The impressive success of the John Wick films is much like the success of any franchise – if one studio has achieved it, another wants to duplicate it. So the existence of Gunpowder Milkshake, a new Netflix action film that feels reverse-engineered to draw in enough viewers to inspire at least one or two follow-up entries, is only surprising because it took so long for a studio to nakedly try to create its own John Wick.
But as the old saying goes, a child prodigy may know the notes, but they still don’t know the music. Gunpowder Milkshake broadly tiptoes around what made John Wick work, but does so in a glib and hollow fashion. There’s a lot of flash and style, and all in service of an empty story with unmemorable gunplay.
Karen Gillan stars as Sam, a single-minded young assassin who works for a shadowy group called The Firm, which is made up of a lot of old white men in suits who control…well, to hear her tell it, they control everything. She’s watched over by Nathan (Paul Giamatti), a kindly member of the Firm’s HR group, which basically means he’s the guy who tells her who to kill, where, and when. After one job goes a bit pear-shaped, Nathan gives Sam her new assignment: retrieving cash stolen by a Firm accountant who’s in over his head. But that job goes even more pear-shaped: she inadvertently kills the nebbish, leaving behind his unassuming daughter Emily (Chloe Coleman). Since Sam herself was left orphaned by her mother (Lena Headey) 15 years ago, she gets guilty enough to drag Emily along on the rest of her now bloodier adventure, as she tries to keep the girl safe while killing some more bad guys and coming into contact with friends of her mother’s, all of whom are – like her – secret badass assassins.
Co-writer and director Navot Papushado – best known in the States among indie crowds for directing the thriller Big Bad Wolves – wants very badly for Gunpowder Milkshake to be cool and slick, seemingly as inspired by Quentin Tarantino’s films as by the work of Chad Stahelski and David Leitch in the John Wick movies. (The film’s title is mostly nonsense, but whenever Sam meets up with Nathan, it’s at a 1950s-era diner with a big old-school milkshake with two straws jutting out of the glass.) But the problem is that the harder this movie tries to be cool, the more it struggles to actually be cool. Where Gunpowder Milkshake really stumbles is in trying to depict R-rated violence, replete with CG blood spatter, in a glib and cheeky manner. It’s not enough for Papushado to do a slow-motion tracking shot through the diner as Sam and her mother’s fellow assassins (played by Angela Bassett, Carla Gugino, and Michelle Yeoh) lay waste to handfuls of faceless baddies, but we have to hear an upbeat number on the soundtrack to play off the faux-bloody violence. It’s tired.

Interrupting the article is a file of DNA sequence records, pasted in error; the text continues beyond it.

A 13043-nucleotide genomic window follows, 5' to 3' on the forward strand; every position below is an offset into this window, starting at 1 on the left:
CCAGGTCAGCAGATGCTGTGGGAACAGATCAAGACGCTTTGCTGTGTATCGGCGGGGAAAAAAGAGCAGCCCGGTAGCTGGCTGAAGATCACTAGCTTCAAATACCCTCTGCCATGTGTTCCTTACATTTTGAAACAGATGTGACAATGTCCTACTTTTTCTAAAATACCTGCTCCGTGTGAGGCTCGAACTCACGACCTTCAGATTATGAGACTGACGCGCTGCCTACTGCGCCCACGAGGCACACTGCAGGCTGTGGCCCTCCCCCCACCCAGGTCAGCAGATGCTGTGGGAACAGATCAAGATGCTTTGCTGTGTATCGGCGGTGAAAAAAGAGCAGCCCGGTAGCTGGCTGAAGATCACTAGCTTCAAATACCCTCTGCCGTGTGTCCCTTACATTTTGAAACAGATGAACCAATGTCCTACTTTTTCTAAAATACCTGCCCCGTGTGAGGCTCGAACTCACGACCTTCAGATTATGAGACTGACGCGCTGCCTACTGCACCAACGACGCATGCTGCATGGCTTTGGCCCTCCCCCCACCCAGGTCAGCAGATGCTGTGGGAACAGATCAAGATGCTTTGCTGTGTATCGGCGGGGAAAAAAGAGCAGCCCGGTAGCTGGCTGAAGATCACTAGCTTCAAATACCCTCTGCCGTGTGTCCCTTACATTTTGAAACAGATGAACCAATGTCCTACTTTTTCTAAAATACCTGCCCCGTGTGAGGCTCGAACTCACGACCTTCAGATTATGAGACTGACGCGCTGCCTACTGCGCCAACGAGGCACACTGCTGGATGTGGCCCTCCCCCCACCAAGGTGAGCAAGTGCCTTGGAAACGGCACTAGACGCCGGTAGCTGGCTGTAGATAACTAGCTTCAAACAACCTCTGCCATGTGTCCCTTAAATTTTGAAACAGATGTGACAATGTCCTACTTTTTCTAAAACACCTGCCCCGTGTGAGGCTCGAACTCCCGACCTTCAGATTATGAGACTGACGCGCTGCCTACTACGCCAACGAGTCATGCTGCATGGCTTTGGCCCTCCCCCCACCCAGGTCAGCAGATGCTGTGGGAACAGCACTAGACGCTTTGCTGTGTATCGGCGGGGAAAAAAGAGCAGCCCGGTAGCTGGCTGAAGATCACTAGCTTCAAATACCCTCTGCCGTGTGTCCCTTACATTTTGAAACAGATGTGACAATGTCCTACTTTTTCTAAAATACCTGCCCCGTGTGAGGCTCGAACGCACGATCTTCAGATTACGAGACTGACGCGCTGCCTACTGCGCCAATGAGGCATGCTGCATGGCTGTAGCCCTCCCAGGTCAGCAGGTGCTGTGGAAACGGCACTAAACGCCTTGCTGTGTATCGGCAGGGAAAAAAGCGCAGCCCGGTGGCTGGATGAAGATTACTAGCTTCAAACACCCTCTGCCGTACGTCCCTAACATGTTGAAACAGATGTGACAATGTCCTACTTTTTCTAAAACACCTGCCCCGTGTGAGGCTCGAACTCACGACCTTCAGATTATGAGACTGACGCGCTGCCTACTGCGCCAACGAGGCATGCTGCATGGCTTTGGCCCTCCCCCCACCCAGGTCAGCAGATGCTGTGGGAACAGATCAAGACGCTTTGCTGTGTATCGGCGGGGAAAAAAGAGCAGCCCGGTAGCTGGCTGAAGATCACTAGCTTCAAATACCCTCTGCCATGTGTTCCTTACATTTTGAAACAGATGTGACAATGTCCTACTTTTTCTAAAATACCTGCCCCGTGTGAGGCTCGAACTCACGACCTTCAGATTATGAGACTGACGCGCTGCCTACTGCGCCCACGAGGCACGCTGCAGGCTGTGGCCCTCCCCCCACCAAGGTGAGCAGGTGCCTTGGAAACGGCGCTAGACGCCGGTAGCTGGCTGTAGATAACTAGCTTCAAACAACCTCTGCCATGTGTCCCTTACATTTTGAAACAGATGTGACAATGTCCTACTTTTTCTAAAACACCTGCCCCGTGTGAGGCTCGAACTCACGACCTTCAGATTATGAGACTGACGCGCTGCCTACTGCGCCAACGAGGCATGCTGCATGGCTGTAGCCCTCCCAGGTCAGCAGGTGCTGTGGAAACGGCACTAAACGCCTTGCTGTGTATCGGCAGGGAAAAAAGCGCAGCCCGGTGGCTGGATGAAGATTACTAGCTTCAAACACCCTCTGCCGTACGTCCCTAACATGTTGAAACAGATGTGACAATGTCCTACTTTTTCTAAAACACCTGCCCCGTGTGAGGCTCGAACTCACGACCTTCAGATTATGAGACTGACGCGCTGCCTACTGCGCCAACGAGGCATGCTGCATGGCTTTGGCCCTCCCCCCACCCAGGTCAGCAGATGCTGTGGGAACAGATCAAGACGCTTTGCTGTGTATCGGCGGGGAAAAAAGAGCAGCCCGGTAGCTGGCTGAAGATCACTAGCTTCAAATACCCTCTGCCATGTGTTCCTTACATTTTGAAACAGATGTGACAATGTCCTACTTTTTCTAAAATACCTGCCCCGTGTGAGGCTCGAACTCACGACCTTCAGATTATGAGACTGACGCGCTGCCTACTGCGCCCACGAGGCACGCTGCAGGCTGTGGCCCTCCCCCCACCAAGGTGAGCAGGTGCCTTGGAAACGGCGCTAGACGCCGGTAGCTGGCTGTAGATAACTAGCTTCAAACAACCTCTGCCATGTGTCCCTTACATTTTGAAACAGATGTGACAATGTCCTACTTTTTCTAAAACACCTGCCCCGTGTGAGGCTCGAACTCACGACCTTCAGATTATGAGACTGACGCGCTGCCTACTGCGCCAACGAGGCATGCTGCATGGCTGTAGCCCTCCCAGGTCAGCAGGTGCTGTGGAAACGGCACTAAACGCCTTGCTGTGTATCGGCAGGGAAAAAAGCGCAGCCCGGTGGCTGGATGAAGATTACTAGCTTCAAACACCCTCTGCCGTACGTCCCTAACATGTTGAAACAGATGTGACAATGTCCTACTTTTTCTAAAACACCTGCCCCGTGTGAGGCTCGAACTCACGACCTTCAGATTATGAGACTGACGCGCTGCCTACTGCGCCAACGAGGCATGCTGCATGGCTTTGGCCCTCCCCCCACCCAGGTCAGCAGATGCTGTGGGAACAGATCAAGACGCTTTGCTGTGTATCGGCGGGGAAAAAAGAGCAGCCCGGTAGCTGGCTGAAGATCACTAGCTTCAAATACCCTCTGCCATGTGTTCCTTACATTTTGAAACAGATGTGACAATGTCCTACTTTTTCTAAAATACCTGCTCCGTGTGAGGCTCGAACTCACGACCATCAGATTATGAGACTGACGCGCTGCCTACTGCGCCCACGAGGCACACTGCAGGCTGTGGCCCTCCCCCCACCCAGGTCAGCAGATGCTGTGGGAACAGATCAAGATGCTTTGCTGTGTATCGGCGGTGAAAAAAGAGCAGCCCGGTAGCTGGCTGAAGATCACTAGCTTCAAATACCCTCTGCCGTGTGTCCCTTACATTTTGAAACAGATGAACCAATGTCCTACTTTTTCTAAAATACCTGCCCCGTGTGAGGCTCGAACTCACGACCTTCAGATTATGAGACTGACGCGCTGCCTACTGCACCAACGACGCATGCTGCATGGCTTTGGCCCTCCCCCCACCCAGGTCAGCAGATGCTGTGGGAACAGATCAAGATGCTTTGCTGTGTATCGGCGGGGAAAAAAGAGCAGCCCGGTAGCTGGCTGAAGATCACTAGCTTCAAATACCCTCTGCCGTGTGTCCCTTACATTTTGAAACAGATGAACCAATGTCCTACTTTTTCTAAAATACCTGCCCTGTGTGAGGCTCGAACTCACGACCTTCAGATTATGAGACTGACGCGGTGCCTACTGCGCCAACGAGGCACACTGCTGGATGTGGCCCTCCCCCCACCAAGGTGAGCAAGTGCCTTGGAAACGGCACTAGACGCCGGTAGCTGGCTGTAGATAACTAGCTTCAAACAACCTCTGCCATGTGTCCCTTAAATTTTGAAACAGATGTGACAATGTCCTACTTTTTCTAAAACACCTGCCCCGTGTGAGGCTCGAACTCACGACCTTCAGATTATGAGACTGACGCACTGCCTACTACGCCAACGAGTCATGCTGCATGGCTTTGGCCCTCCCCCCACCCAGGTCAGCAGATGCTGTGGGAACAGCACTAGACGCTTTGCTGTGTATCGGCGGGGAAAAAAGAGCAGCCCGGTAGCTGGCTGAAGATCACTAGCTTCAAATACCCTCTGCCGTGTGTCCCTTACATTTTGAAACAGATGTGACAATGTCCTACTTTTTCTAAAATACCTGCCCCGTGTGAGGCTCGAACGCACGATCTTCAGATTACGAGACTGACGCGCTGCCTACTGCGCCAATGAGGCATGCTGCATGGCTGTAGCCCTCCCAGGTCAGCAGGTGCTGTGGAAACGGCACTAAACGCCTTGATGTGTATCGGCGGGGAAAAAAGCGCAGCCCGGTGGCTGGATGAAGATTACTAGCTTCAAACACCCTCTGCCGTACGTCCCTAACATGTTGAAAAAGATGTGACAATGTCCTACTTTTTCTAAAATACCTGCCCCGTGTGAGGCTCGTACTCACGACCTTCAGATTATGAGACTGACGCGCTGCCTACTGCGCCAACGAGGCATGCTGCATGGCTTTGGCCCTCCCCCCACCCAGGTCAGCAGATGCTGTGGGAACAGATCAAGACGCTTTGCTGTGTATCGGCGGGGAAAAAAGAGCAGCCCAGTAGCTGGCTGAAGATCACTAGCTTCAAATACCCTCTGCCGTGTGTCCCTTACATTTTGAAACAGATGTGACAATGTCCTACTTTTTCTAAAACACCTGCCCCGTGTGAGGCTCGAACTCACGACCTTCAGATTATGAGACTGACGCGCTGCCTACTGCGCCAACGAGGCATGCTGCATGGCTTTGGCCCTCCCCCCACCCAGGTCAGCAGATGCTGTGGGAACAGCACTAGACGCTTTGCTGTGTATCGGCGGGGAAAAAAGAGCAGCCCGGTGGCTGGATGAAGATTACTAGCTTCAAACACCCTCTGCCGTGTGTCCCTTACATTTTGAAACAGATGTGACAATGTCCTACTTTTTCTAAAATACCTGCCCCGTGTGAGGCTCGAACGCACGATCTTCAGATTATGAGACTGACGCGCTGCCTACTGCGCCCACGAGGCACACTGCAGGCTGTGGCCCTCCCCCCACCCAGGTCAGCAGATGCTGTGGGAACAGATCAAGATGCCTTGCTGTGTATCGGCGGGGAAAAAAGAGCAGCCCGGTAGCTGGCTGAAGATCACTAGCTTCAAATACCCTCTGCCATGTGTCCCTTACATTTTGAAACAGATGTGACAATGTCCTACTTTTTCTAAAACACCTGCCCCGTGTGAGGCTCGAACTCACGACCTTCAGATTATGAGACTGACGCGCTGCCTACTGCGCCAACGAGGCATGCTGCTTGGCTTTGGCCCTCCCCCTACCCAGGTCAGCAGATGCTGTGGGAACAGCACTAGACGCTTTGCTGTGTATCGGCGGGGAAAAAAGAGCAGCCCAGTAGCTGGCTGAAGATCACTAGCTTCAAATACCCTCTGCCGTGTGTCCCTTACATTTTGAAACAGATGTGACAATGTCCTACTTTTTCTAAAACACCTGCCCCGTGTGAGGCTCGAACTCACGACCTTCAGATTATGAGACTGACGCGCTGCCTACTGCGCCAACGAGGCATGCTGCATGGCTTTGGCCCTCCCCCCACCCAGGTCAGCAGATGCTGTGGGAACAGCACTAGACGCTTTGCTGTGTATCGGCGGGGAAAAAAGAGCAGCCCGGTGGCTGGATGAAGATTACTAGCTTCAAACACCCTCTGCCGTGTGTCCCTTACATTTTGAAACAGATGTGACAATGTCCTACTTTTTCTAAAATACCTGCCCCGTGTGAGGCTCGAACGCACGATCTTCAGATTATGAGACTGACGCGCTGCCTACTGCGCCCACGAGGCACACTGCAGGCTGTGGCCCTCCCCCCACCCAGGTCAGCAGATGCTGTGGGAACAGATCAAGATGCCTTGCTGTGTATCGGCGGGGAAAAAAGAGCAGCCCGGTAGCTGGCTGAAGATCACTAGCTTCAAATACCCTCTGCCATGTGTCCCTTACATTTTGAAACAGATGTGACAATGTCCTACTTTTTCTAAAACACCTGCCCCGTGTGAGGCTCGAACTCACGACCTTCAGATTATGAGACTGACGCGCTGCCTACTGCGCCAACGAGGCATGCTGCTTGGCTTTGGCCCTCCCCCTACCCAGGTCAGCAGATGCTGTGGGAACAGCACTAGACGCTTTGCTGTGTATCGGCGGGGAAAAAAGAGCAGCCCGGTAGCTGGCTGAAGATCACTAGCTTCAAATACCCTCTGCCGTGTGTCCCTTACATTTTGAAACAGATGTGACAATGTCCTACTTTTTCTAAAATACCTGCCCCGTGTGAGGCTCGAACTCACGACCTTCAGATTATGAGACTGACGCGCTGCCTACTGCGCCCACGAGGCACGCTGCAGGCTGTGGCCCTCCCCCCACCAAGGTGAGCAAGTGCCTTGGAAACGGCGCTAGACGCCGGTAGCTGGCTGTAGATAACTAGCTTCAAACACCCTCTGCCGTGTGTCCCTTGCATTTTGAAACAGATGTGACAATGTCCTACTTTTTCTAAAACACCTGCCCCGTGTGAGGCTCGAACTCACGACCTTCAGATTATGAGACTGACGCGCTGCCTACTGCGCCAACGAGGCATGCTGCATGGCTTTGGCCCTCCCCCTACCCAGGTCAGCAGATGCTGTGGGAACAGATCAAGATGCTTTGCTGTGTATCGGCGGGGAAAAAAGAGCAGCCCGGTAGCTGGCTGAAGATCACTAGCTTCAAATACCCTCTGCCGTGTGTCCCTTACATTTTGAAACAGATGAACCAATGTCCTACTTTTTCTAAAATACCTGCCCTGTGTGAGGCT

Papushado, too, doesn’t always stage the action in impressive fashion. It’s nowhere near as incomprehensible as some modern action fare tends to be, but again, in a film inviting comparisons with John Wick, it’s hard to measure up, as much of the action happens all too quickly with jump cuts and rapid-fire editing. The cast is up to the task of the violence, with Gillan (unfortunately saddled with an American accent masking her native Scottish brogue) doing a fine riff on characters like John Wick and the T-800 from T2, as she plays off the blandly precocious Coleman. Headey, Bassett, Gugino, and Yeoh are all fun (though they’re mostly only present in the second half), but playing roles they could do in their sleep.
That’s frankly how Gunpowder Milkshake feels as a whole – this is a movie that has sprung up out of existence less from creative desire than from a series of checkboxes and an unwieldy blend of past, better action films. Putting together a cast this talented either means that it’ll be somewhat frustrating to watch them stranded in fare that they’re too good for, or that the result will be an energetic blast. Sadly, Gunpowder Milkshake is the former. All of these actors are too good to appear in what ends up being such a rote, uninspired affair. For a studio like Netflix to see the success of John Wick and want to find something like that for themselves is perfectly logical. Who wouldn’t want to create a franchise out of whole cloth like that? But it’s hard enough to capture lightning in a bottle. Gunpowder Milkshake is as if the studio tried to force lightning into a bottle, and only got left with a stray spark or two.
/Film Rating: 4 out of 10
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